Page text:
An American Quilt

Last night the old quilting club got back together for the first time. Nine older ladies gathered in Denise’s living room in rural West Virginia. They sat in a big circle, just like women did in days of yore. They had a kind of socially-distanced quilting bee.

The group welcomed a new member into the fold. Andrea, who is 14 years old. She was the youngest in a roomful of women who were all over age 70.

The first thing anyone should know about quilting is that a quilt is NOT just a blanket. The women are clear on this. Especially not a patchwork quilt. Miss Denise, who founded this group 21 years ago, describes a quilt like this:

“It’s like building a four-bedroom house with a needle.”

Miss Denise remembers her first solo quilt when she was 12 years old. She worked on it for a solid year using scrap material salvaged from her father’s old clothes. She remembers laboring on this quilt while listening to the Everly Brothers sing “All I Have to Do Is Dream” on a record player.

“I’ve been quilting for a long time,” she says quietly.

On average, a large patchwork quilt takes about 100 hours to complete. Some quilts move quicker; others take longer. Either way, there is a lot more than just needlework involved in constructing the Great American Quilt.

Denise tells me there’s planning, drawing, gathering, cutting, arranging, sewing, fixing mistakes, binding, and constantly repouring glasses of wine.

“Yes, wine,” says Denise. “That’s an important part of our little club. I like the pink wines best. I’m Methodist, we’re allowed to drink.”

The art of quilting is believed by some to date back to 3400 B.C. And to give you an idea of just how old that is: the Sahara Desert began to form around this period.

The pharaohs used quilts. There is also evidence of quiltwork in ancient Asia. Medieval knights and men-at-arms wore quilted underwear beneath their armor.

Quilts in America probably arrived first during the 1500s, within the berths of square-rigged Spanish ships. By the 1700s, European colonists had made quilting our national pastime. Nearly all early American households had at least one heirloom quilt.

But it wasn’t until the mid-1800s that female American settlers took the simple craft of patchwork quilting and elevated it into a veritable artform.

No other people group has contributed more to patchwork quilting than the American woman. Quilting became what homesteading women “did.” The practice of making a quilt was entertainment, a way to recycle fabric, a social event, it was a way to unwind before an open hearth.

Headstrong women from nearly all ethnic groups, with their roughened hands and callused fingers, patched quilts together from swaths of old canvas, empty flour sacks, stockings, and any rags they could find.

Many classic patterns from their era are the same patterns still widely used today. Patterns with olden names like “Churn Dash,” “the Four Patch,” “the Nine Patch” and the “Roman Stripe.”

The women in my own family were quilters. My mother quilted. So did her ancestors. In fact, in my hall closet I have one such rag quilt made by my great-great-grandmother.

To modern eyes this quilt is a visual disaster. There are no two fabric patches that go together. There are ugly purples, chicken-vomit greens, faded pinks, material from old sugar bags, scuffed denim, and shreds from wagon tarps. It’s an eyesore. But to my family it is precious.

Because here’s the thing. This quilt is probably about 150 years old. And here’s something else that requires all caps: THIS QUILT IS STILL IN GOOD SHAPE.

One hundred and fifty years of daily wear and the thing still works. Show me another household item that is half as durable not including pet rocks.

The oldest woman in Denise’s quilting group is Wilma (age 88). I called her this morning to ask a few questions.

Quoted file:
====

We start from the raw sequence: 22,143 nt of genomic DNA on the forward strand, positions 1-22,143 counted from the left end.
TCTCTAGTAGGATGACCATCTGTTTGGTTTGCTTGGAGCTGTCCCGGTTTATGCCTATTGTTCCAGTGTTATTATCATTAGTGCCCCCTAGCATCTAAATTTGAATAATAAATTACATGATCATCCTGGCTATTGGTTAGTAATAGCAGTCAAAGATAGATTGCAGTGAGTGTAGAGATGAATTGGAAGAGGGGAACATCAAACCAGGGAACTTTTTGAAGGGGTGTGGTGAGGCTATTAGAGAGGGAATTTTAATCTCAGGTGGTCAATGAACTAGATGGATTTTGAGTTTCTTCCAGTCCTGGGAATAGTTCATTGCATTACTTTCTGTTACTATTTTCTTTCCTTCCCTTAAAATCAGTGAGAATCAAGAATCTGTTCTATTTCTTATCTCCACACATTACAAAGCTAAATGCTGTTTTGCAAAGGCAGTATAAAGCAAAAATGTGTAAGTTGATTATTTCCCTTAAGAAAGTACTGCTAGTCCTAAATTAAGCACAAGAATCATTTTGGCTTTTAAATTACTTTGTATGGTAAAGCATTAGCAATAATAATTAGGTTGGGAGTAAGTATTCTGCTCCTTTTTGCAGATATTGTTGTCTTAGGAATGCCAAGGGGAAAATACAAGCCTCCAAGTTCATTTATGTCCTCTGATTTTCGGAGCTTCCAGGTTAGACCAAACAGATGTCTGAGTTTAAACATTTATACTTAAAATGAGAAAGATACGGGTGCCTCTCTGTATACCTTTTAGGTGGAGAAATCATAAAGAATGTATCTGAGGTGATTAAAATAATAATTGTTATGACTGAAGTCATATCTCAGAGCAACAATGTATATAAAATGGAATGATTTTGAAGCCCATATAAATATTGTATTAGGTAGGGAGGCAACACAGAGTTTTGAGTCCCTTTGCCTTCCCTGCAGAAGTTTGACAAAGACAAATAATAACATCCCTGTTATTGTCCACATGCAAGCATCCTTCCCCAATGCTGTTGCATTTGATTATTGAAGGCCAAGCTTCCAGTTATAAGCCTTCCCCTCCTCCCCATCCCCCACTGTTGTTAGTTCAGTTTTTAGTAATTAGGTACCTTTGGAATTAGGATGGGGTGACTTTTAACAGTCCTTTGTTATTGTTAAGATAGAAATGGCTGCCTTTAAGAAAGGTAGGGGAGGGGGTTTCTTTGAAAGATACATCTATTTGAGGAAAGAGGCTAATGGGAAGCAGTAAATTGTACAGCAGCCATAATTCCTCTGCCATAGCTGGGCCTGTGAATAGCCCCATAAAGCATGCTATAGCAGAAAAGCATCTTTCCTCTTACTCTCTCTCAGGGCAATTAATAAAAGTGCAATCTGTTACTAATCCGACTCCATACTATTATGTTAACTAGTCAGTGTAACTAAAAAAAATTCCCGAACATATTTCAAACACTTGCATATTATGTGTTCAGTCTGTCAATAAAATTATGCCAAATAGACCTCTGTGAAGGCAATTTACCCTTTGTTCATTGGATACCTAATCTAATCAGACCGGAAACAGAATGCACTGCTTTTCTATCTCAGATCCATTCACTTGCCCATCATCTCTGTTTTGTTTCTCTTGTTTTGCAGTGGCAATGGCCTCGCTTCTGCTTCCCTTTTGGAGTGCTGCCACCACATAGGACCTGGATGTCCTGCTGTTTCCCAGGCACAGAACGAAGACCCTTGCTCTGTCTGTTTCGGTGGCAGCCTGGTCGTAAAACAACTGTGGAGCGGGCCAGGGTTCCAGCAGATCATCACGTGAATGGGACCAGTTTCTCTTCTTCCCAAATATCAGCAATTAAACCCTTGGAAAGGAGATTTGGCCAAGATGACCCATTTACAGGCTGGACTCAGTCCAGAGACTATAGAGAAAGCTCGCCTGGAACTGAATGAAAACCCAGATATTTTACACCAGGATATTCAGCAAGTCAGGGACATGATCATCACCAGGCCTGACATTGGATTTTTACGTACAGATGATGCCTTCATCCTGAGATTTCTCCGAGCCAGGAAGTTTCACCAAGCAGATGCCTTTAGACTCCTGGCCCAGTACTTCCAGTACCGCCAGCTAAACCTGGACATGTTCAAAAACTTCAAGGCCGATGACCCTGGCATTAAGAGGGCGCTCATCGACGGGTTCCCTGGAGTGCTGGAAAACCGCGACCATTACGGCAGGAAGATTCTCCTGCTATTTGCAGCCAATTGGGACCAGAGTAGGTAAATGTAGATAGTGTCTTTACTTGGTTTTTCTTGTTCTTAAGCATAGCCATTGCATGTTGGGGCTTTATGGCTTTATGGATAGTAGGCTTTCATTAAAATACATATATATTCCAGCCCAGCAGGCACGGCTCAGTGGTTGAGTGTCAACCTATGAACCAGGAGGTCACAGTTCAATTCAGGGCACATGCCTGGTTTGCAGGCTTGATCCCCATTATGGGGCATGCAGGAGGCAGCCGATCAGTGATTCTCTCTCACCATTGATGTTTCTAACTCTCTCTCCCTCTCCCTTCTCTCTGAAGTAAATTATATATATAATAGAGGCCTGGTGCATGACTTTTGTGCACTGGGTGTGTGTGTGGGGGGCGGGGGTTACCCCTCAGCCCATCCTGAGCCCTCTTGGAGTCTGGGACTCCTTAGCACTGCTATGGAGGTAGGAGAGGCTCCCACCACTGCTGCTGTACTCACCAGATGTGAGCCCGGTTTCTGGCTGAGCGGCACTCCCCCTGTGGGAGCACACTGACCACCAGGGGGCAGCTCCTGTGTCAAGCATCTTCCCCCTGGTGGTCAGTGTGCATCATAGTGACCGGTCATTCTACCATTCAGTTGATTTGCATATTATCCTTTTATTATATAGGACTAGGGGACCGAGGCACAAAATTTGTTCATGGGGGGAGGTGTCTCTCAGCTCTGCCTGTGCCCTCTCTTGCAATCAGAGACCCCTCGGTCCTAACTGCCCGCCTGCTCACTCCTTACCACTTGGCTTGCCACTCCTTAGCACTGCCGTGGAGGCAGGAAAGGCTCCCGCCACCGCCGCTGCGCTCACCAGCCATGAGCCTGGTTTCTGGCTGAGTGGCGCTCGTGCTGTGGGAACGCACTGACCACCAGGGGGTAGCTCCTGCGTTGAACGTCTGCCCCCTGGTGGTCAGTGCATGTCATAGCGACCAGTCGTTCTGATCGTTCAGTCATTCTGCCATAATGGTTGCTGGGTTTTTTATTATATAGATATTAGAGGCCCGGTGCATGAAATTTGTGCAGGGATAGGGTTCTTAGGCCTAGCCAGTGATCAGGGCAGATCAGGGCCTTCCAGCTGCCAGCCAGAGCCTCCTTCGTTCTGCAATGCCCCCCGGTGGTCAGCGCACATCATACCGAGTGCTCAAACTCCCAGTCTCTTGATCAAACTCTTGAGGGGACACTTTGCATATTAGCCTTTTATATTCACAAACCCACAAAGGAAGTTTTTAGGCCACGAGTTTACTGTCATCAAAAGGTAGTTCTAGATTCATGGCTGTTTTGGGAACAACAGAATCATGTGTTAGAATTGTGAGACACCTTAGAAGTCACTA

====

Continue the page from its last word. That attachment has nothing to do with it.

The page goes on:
She says her hands are gnarled with arthritis, but she can still operate scissors. Wilma recently received a vaccine and feels comfortable rejoining the group after a long year.

Wilma says, “I learned to quilt when I’s 9 years old. Mama always quilted, so did Granny. It was just what we did back then.”

Then she tells a story:

“For lotta generations, girls in Mama’s family would start sewing squares with a needle at, oh, guess around age 9.

“They did this each night till they had them a bunch of squares saved up. Mostly old family patterns from old Ireland and Scotland and such.

“Well, once a girl got engaged, she’d get her squares out and start piecing them together to make herself a big marriage quilt, and this quilt is what would cover her bridal bed.

“On Mama’s wedding night, Daddy would’ve seen Mama’s marriage quilt for the first time. And he wasn’t just seeing a quilt, you understand, he was seeing Mama’s whole girlhood.”

Wilma says the antique quilt still exists in her family. Not long ago, the heirloom was passed down to her grandchildren. And it gave Wilma great pleasure to point to certain squares and say, “See? my mama did this one when she was your age.”

At the end of her story, I ask Wilma why, after all these years, she still loves to help make patchwork quilts.

“Oh,” she says. “I think it’s just a woman’s way of taking ugly old things and refitting them together to be pretty again. Sort of like God does with people.”

I’ve been sitting here for 10 minutes trying to think of a better closing line than that. But I can’t.


  1. Patty Kerns - July 8, 2023 10:06 am

    I read your stories every day. I look forward to each and every one. I especially like todays story about quilters. You see I am a quilter. I am 64 ( just had a birthday). I have been quilting for about 20 years now. I started when my son was a senior in HS I had been sewing since middle school I learned in home Economics class. You know back when girls took home ec and boys to shop. I belong to a quilting group in my area call Haymarket Quilters Unlimited. We promote quilting education and are very involved in community service donating to many local organizations. The best things about our organization are the friendships, support and inspiration one can find there. With in this group I am in a smaller group known as a Bee. Yes there are still quilting bees. We have 7 quilters in our bee. We call our group Bee Haven. I just love this group of women we get together weekly. I’m rambling sorry.